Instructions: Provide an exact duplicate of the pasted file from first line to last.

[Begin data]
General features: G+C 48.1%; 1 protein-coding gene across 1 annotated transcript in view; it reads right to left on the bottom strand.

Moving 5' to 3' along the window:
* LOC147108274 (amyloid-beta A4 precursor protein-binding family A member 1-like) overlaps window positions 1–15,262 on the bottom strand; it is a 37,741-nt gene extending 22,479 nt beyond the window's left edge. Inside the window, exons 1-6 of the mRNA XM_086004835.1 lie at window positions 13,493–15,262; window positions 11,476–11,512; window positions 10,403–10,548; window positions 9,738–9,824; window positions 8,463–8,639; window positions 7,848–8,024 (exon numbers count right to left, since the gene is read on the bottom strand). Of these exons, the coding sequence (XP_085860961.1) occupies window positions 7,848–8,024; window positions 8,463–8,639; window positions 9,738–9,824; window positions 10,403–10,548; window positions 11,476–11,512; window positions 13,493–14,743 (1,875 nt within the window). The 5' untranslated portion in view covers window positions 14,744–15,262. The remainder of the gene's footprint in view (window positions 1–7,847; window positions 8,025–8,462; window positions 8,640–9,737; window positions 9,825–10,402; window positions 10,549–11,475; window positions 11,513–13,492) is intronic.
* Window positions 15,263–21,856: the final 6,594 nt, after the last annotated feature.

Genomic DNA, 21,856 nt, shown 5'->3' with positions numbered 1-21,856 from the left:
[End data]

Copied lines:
General features: G+C 48.1%; 1 protein-coding gene across 1 annotated transcript in view; it reads right to left on the bottom strand.

Moving 5' to 3' along the window:
* LOC147108274 (amyloid-beta A4 precursor protein-binding family A member 1-like) overlaps window positions 1–15,262 on the bottom strand; it is a 37,741-nt gene extending 22,479 nt beyond the window's left edge. Inside the window, exons 1-6 of the mRNA XM_086004835.1 lie at window positions 13,493–15,262; window positions 11,476–11,512; window positions 10,403–10,548; window positions 9,738–9,824; window positions 8,463–8,639; window positions 7,848–8,024 (exon numbers count right to left, since the gene is read on the bottom strand). Of these exons, the coding sequence (XP_085860961.1) occupies window positions 7,848–8,024; window positions 8,463–8,639; window positions 9,738–9,824; window positions 10,403–10,548; window positions 11,476–11,512; window positions 13,493–14,743 (1,875 nt within the window). The 5' untranslated portion in view covers window positions 14,744–15,262. The remainder of the gene's footprint in view (window positions 1–7,847; window positions 8,025–8,462; window positions 8,640–9,737; window positions 9,825–10,402; window positions 10,549–11,475; window positions 11,513–13,492) is intronic.
* Window positions 15,263–21,856: the final 6,594 nt, after the last annotated feature.

Genomic DNA, 21,856 nt, shown 5'->3' with positions numbered 1-21,856 from the left: